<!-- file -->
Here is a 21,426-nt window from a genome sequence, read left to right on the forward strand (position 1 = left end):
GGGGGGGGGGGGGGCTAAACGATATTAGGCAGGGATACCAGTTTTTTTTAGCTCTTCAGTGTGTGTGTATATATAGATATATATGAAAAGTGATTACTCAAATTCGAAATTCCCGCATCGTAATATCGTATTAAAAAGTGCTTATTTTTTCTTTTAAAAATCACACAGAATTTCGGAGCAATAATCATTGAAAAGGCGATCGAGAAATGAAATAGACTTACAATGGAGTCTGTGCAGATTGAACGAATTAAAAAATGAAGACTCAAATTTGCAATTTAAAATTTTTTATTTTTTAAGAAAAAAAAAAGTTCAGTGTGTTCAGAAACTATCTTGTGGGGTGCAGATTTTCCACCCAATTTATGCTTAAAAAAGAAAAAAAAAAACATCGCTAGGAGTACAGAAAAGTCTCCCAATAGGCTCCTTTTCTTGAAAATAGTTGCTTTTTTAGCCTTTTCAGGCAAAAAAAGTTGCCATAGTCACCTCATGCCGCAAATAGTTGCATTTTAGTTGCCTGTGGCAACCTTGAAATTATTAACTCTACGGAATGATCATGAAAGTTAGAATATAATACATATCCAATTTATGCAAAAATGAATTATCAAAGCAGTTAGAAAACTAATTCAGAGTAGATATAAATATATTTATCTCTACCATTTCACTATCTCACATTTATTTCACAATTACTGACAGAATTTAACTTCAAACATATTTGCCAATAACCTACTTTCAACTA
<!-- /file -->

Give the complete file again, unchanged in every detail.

Here is a 21,426-nt window from a genome sequence, read left to right on the forward strand (position 1 = left end):
GGGGGGGGGGGGGGCTAAACGATATTAGGCAGGGATACCAGTTTTTTTTAGCTCTTCAGTGTGTGTGTATATATAGATATATATGAAAAGTGATTACTCAAATTCGAAATTCCCGCATCGTAATATCGTATTAAAAAGTGCTTATTTTTTCTTTTAAAAATCACACAGAATTTCGGAGCAATAATCATTGAAAAGGCGATCGAGAAATGAAATAGACTTACAATGGAGTCTGTGCAGATTGAACGAATTAAAAAATGAAGACTCAAATTTGCAATTTAAAATTTTTTATTTTTTAAGAAAAAAAAAAGTTCAGTGTGTTCAGAAACTATCTTGTGGGGTGCAGATTTTCCACCCAATTTATGCTTAAAAAAGAAAAAAAAAAACATCGCTAGGAGTACAGAAAAGTCTCCCAATAGGCTCCTTTTCTTGAAAATAGTTGCTTTTTTAGCCTTTTCAGGCAAAAAAAGTTGCCATAGTCACCTCATGCCGCAAATAGTTGCATTTTAGTTGCCTGTGGCAACCTTGAAATTATTAACTCTACGGAATGATCATGAAAGTTAGAATATAATACATATCCAATTTATGCAAAAATGAATTATCAAAGCAGTTAGAAAACTAATTCAGAGTAGATATAAATATATTTATCTCTACCATTTCACTATCTCACATTTATTTCACAATTACTGACAGAATTTAACTTCAAACATATTTGCCAATAACCTACTTTCAACTA